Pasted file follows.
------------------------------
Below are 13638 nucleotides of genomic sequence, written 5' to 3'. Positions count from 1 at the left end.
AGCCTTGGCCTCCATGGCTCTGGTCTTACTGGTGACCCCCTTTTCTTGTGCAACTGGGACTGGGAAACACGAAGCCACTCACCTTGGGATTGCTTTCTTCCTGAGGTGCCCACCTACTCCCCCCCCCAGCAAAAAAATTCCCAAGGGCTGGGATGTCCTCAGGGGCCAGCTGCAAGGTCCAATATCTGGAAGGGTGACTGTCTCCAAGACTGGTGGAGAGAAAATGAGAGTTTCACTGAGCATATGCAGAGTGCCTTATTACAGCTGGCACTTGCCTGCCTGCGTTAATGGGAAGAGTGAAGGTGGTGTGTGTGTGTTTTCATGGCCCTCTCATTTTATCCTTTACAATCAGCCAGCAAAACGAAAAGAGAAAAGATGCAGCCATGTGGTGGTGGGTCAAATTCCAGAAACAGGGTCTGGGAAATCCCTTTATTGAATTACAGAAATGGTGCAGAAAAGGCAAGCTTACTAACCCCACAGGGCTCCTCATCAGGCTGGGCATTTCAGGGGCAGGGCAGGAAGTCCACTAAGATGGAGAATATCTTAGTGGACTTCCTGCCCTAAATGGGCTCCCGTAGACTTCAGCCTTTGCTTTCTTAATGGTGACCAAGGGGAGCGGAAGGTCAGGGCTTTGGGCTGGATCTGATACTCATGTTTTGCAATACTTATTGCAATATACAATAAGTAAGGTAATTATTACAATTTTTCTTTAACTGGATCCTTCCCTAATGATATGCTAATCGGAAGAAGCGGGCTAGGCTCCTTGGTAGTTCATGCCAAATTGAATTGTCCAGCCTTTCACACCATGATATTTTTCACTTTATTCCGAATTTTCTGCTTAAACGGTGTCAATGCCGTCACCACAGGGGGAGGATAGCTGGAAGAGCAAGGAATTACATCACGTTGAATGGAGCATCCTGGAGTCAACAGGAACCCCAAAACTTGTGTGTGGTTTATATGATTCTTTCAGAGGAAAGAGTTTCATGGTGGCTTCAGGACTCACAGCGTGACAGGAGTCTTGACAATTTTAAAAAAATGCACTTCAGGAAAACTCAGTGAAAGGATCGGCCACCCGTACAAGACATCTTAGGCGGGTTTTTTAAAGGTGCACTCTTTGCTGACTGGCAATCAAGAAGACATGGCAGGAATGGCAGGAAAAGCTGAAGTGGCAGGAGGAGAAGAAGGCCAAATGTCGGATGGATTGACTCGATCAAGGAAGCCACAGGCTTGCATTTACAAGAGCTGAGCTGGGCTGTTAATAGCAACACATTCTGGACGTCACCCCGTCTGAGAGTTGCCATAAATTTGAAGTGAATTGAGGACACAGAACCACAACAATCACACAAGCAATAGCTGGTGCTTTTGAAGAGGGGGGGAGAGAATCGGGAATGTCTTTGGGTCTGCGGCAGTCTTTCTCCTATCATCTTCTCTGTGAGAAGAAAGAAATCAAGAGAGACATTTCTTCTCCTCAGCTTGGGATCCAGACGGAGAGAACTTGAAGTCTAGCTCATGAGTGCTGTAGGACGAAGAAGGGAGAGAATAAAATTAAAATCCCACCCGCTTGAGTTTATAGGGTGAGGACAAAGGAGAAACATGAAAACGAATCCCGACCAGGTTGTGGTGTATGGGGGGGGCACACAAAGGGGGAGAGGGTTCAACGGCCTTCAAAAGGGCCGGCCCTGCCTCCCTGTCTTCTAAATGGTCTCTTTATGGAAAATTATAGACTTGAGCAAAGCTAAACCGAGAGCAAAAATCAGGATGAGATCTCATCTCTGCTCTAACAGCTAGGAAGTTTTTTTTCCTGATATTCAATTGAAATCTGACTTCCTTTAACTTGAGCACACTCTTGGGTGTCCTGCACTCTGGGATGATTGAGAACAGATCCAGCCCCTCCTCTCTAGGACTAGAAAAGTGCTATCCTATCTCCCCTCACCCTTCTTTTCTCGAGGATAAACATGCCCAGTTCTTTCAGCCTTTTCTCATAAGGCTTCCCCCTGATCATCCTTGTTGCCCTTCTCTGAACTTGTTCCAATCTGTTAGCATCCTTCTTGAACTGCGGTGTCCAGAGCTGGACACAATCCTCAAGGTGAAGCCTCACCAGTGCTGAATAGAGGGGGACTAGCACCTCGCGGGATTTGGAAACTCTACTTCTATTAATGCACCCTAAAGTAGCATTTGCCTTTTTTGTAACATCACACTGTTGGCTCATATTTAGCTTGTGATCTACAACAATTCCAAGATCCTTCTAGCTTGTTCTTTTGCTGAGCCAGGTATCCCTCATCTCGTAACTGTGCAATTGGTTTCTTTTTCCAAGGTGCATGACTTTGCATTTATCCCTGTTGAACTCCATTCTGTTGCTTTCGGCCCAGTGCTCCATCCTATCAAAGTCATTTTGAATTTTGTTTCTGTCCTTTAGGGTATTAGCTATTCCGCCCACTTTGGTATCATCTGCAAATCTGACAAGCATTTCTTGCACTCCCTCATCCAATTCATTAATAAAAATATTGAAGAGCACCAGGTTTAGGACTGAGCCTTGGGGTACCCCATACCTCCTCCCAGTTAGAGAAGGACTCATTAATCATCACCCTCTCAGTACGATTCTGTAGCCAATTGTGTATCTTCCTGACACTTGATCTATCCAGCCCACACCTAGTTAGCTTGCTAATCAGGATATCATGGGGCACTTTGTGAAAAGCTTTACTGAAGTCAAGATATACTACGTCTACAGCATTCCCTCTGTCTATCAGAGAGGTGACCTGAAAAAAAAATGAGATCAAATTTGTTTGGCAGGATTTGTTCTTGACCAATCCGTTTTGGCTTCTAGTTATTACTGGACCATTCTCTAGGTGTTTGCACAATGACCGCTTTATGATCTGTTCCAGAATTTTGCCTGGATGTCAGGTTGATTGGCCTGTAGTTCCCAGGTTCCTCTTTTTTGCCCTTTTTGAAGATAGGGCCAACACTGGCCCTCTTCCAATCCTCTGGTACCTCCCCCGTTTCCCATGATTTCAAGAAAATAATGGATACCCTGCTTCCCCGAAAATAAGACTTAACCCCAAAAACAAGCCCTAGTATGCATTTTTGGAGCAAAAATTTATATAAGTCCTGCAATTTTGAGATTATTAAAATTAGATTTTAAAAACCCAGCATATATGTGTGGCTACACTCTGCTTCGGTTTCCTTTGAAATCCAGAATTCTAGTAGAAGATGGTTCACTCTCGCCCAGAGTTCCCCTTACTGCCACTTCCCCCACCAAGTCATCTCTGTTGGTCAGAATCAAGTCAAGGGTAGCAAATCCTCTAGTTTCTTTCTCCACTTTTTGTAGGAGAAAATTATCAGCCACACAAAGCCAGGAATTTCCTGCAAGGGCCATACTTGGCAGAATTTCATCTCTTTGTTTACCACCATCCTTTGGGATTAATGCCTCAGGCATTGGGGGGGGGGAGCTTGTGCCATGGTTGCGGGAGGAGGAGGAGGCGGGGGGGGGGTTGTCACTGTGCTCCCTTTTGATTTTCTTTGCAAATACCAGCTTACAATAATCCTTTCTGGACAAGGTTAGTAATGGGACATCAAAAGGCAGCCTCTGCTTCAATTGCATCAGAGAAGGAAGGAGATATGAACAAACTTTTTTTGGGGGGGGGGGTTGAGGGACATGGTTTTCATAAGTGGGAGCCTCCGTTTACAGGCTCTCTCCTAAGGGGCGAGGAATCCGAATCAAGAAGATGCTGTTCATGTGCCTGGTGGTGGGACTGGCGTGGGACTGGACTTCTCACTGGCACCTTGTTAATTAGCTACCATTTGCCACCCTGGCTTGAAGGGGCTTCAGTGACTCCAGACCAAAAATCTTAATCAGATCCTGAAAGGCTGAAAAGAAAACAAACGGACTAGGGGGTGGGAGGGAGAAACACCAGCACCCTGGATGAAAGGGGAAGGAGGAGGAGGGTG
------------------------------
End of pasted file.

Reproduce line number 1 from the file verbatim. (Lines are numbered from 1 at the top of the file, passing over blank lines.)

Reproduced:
Below are 13638 nucleotides of genomic sequence, written 5' to 3'. Positions count from 1 at the left end.